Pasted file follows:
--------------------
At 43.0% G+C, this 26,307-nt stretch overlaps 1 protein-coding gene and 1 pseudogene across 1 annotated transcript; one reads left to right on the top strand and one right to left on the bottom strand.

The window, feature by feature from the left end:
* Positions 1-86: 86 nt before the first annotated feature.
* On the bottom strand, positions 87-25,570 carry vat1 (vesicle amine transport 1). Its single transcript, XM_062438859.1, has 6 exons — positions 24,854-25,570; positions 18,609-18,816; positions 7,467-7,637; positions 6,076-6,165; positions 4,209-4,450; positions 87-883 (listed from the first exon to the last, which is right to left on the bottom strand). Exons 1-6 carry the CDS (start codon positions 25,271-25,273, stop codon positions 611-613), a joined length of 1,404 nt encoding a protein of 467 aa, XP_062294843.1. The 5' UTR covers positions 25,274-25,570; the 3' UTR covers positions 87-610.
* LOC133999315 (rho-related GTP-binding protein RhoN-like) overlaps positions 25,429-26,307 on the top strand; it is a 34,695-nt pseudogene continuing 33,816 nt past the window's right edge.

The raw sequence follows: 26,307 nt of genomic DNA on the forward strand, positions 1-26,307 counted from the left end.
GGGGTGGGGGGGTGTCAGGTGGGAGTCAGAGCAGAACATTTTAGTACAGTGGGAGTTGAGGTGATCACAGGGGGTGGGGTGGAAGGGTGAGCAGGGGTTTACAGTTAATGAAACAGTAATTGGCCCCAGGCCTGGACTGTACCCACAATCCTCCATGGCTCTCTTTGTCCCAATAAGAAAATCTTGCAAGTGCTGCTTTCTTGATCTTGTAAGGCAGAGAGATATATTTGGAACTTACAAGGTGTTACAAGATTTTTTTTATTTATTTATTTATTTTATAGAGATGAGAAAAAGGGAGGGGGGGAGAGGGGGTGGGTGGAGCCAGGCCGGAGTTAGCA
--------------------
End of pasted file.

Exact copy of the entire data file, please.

At 43.0% G+C, this 26,307-nt stretch overlaps 1 protein-coding gene and 1 pseudogene across 1 annotated transcript; one reads left to right on the top strand and one right to left on the bottom strand.

The window, feature by feature from the left end:
* Positions 1-86: 86 nt before the first annotated feature.
* On the bottom strand, positions 87-25,570 carry vat1 (vesicle amine transport 1). Its single transcript, XM_062438859.1, has 6 exons — positions 24,854-25,570; positions 18,609-18,816; positions 7,467-7,637; positions 6,076-6,165; positions 4,209-4,450; positions 87-883 (listed from the first exon to the last, which is right to left on the bottom strand). Exons 1-6 carry the CDS (start codon positions 25,271-25,273, stop codon positions 611-613), a joined length of 1,404 nt encoding a protein of 467 aa, XP_062294843.1. The 5' UTR covers positions 25,274-25,570; the 3' UTR covers positions 87-610.
* LOC133999315 (rho-related GTP-binding protein RhoN-like) overlaps positions 25,429-26,307 on the top strand; it is a 34,695-nt pseudogene continuing 33,816 nt past the window's right edge.

The raw sequence follows: 26,307 nt of genomic DNA on the forward strand, positions 1-26,307 counted from the left end.
GGGGTGGGGGGGTGTCAGGTGGGAGTCAGAGCAGAACATTTTAGTACAGTGGGAGTTGAGGTGATCACAGGGGGTGGGGTGGAAGGGTGAGCAGGGGTTTACAGTTAATGAAACAGTAATTGGCCCCAGGCCTGGACTGTACCCACAATCCTCCATGGCTCTCTTTGTCCCAATAAGAAAATCTTGCAAGTGCTGCTTTCTTGATCTTGTAAGGCAGAGAGATATATTTGGAACTTACAAGGTGTTACAAGATTTTTTTTATTTATTTATTTATTTTATAGAGATGAGAAAAAGGGAGGGGGGGAGAGGGGGTGGGTGGAGCCAGGCCGGAGTTAGCA